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Skin cancer: Dr Chris outlines the signs of a melanoma

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There are various types of cancer, with melanoma being considered major. Melanoma describes the kind of skin cancer that can spread to other organs in your body. Although melanomas can occur anywhere on the body, Dr Kumkum Misra, Medical Director from Monteceuticals, ramipril 8mg spotlights the “hidden” spots you need to be checking for cancer.

With around 16,744 new skin cancer cases every year, it’s important to know the warning signs which will help you identify the condition.

When it comes to melanoma, the telling is the appearance of a new mole or a change in an existing mole.

While this can happen anywhere on your body, there are a few areas “you may never consider”.

From your soles to your eyes, here are the “hidden” spots of skin cancer, according to Dr Misra.

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The doctor said: “Hidden melanoma can develop in areas of your skin that aren’t exposed to the sun.

“It’s essential to monitor all parts of your skin for any changes or concerning symptoms, even areas you may never usually consider.”

She listed these “hidden” cancer spots:

  • Between the toes and fingers
  • The palms of your hands and soles of your feet
  • On your genitals or surrounding areas
  • On the scalp
  • In the nail beds of your finger or toenails
  • In the eye (known as ocular melanoma)
  • In the mouth, digestive and urinary tracts (known as mucosal melanoma).

In terms of the changes to spot, the NHS recommends looking out for new moles or changes in the appearance of existing moles.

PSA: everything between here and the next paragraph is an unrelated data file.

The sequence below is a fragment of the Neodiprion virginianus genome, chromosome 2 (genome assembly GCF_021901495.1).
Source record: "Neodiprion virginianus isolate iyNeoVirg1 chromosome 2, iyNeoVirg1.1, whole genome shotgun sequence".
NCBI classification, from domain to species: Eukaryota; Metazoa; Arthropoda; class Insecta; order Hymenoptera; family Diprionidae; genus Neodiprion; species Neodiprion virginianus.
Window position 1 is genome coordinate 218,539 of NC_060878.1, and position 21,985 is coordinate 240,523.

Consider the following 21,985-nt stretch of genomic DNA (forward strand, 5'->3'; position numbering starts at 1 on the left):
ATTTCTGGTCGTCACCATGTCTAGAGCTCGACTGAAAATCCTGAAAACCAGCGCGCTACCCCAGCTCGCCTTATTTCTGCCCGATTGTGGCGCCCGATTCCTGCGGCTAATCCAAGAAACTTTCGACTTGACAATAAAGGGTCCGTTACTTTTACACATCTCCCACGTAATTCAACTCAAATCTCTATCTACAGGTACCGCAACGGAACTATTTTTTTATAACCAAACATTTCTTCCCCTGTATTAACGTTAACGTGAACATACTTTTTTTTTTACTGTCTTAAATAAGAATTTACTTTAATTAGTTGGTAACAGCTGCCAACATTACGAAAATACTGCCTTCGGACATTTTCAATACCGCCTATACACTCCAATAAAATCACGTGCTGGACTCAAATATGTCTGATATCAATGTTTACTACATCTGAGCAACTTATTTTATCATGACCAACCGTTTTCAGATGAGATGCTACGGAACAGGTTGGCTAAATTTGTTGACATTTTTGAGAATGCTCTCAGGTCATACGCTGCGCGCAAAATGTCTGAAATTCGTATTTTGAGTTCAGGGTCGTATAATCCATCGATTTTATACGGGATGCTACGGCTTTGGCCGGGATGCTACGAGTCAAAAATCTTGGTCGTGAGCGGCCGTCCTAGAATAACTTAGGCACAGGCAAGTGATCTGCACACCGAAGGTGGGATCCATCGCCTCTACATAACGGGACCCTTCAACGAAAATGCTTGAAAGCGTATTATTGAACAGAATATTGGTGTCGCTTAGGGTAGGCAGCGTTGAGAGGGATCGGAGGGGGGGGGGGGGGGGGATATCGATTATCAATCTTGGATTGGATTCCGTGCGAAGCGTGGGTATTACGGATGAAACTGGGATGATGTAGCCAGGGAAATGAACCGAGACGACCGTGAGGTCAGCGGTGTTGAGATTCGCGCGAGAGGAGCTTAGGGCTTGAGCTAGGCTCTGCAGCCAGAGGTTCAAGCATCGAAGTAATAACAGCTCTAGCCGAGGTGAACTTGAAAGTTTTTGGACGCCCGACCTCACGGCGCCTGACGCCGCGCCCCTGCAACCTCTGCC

The health service explains that normal moles tend to be round or oval, with a smooth edge. When it comes to the size, they are usually no bigger than 6mm in diameter.

The skin cancer signs to be aware of include a mole that’s:

  • Getting bigger
  • Changing shape
  • Changing colour
  • Bleeding or becoming crusty
  • Itchy or sore.

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If you spot any of these signs or changes, you should speak to your doctor.

Dr Misra said: “Make an appointment with your doctor immediately – not all changes in the skin are cancer, but it’s best to treat them all seriously in case they are.

“Early diagnosis is key with skin cancer, so don’t be afraid to ask for a medical opinion when you feel concerned.”

Melanoma isn’t the only type of skin cancer as other common conditions include basal cell carcinoma and squamous cell carcinoma.

“Basal cell carcinoma can develop as bumps or lesions on the skin but can vary wildly in appearance,” the doctor noted.

And squamous cell carcinoma tends to be nodular, crusted and ulcerated, resembling an open sore or wound that won’t heal.

However, melanoma is the most serious type as it can spread to other organs in your body.

Although the sun can be the trigger for skin cancer, there’s no need to deprive yourself of sunshine as you can reduce your chances of skin cancer by practising “sun safety”.

Dr Misra added: “This means using a broad-spectrum sunscreen with an SPF of 50+, ideally with added UVA and UVB protection, protecting skin with long sleeves, large brimmed hats and sunglasses, and avoiding high levels of UV rays – that means ditching the tanning beds.”

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